A woman washes clothes at a camp for internally displaced persons in Myothit monastery in Mrauk-U, Rakhine State on August 21. (Hkun Lat | Frontier)
A woman washes clothes at a camp for internally displaced persons in Myothit monastery in Mrauk-U, Rakhine State in August 2020. (Frontier)

Junta blockade starving Rakhine of medicine, say residents

Restrictions imposed since the resumption of fighting with the Arakan Army have left Rakhine State dangerously short of medical supplies, which critics say is a form of collective punishment.


“Due to the shortage of medicines, we respectfully inform you that the remaining medicine will only be available for emergency patients,” reads a notice scrawled on a whiteboard at a state-run cottage hospital in Rakhine State that went viral on social media.

The Myanmar military regime has reportedly been blocking medicine and pharmaceuticals from reaching Rakhine since mid-September, while also restricting general travel along most water routes and many land routes.

The move follows the resumption of fighting with the Arakan Army, which has plunged the state back into chaos after a 20-month informal ceasefire agreed to in November 2020.

Ko Kyaw Zan* from Rakhine’s Rathedaung Township said ever since the February 2021 military coup, patients have had to pay for services at public hospitals that used to be provided free of charge. Meanwhile, the new medical blockade has created a shortage, ratcheting prices up even more, as he found when he accompanied his pregnant wife to the Rathedaung cottage hospital to give birth in mid-October.

“Now, in-patients have to buy the medicine they need from pharmacies outside the hospital because medicines are no longer provided free of charge,” he told Frontier on November 15.

“At some pharmacies, certain medicines are out of stock. That’s why we have to pay high prices,” he said, claiming he had to pay for medicine and even surgical gloves out of pocket.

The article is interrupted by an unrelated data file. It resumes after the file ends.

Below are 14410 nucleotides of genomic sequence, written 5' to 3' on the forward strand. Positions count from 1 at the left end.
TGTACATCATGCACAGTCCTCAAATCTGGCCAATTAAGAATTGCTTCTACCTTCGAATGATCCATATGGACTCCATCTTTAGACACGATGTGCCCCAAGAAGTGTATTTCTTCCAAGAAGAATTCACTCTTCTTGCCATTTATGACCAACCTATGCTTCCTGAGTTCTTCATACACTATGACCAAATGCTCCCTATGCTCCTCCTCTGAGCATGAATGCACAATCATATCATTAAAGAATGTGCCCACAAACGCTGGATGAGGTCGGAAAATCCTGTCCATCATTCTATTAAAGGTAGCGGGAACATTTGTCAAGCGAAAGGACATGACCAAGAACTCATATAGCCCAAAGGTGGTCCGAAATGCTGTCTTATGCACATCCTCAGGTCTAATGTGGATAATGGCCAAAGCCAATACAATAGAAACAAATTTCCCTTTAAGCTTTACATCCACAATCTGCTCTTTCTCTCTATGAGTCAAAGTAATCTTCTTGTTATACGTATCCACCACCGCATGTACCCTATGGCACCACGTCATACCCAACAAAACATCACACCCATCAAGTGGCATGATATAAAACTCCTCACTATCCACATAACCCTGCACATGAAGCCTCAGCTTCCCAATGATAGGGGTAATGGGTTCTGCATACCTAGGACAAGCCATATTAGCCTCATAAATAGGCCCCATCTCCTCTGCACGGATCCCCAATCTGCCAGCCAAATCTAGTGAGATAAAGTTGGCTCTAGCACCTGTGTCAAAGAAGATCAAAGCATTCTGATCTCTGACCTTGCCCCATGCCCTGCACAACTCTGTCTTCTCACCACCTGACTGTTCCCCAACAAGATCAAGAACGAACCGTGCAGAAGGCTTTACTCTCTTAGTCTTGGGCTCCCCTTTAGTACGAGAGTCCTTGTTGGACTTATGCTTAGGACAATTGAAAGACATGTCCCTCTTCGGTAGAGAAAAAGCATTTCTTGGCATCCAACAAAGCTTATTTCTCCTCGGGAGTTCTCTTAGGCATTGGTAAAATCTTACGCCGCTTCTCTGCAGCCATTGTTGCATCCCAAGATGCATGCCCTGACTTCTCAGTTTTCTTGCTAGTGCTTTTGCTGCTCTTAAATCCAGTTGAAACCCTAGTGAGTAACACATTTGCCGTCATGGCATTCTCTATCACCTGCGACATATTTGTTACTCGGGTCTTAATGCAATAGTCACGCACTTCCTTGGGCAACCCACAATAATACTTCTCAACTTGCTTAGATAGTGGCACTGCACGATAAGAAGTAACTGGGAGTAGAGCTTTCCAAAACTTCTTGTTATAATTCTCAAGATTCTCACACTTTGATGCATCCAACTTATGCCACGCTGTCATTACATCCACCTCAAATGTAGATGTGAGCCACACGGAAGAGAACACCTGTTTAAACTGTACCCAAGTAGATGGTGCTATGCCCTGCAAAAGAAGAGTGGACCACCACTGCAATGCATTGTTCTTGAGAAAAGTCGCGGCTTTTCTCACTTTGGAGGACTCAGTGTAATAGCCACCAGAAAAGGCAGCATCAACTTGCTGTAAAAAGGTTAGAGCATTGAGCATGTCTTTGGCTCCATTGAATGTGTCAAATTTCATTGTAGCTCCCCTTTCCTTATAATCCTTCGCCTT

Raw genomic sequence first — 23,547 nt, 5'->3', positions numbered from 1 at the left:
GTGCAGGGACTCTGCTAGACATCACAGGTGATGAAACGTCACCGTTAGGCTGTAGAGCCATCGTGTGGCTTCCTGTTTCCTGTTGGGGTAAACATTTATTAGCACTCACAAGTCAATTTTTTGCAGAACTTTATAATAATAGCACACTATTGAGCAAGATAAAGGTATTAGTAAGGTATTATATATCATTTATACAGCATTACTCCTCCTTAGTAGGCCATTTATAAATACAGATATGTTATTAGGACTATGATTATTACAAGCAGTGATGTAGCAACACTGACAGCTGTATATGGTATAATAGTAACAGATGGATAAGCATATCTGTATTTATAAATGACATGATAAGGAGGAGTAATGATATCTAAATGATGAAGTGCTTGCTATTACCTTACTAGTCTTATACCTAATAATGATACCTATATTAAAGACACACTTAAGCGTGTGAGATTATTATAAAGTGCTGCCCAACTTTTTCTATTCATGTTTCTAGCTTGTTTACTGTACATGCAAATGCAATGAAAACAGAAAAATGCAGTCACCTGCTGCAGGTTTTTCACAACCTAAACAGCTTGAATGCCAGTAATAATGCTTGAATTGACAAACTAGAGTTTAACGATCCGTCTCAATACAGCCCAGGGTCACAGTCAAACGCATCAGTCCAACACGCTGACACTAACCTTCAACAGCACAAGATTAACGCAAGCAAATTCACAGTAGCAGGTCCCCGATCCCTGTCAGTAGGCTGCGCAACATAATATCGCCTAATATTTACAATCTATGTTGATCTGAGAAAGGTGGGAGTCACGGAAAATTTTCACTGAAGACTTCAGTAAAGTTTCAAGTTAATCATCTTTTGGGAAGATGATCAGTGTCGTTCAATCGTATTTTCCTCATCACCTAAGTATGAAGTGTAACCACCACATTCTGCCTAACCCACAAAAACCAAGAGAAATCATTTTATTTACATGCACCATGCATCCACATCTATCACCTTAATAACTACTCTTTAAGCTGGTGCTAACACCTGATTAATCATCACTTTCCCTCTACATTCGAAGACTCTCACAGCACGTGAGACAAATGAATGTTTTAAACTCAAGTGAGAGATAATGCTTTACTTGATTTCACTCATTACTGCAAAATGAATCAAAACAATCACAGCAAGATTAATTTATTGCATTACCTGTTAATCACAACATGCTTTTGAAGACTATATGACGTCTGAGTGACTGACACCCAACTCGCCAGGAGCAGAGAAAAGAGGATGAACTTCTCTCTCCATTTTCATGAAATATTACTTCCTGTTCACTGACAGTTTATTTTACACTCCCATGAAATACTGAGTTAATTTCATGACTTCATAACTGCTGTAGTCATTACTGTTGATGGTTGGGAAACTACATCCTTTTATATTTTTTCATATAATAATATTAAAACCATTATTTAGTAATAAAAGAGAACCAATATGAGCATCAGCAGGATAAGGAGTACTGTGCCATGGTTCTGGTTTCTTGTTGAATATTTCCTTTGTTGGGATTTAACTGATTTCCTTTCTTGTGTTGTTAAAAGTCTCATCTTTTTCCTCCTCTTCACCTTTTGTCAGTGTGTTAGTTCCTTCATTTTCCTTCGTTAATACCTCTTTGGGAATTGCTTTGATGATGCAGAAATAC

Daw Yin Yin Wai*, a 65-year-old-resident of Minbya Township, also in Rakhine, has been taking Vastarel MR for hypertension for about six years. She said in October, the price for a pack of 30 tablets rose from K10,500 to K18,000 (US$5 to $US8.66 at the official exchange rate) in most pharmacies. But more alarmingly, since the beginning of November, she hasn’t been able to find the medication in any of the township’s 30 pharmacies and only has enough supply to last until the end of the month.

“Patients with chronic diseases will suffer more if they can no longer take their regular medicines,” she told Frontier this month. “There may be many deaths.”

“The junta’s ban on bringing in pharmaceutical products is indirectly killing Rakhine people by denying them access to medical care,” said veteran Rakhine politician and former lawmaker U Pe Than, who went as far as to compare the restrictions to “genocide”.

Supplies dwindle

Figures released by the junta’s health ministry in August last year showed that Rakhine State has 72 state-run hospitals. The largest has 500 beds, but most of the facilities – 54 – are cottage hospitals, with around 16 beds each.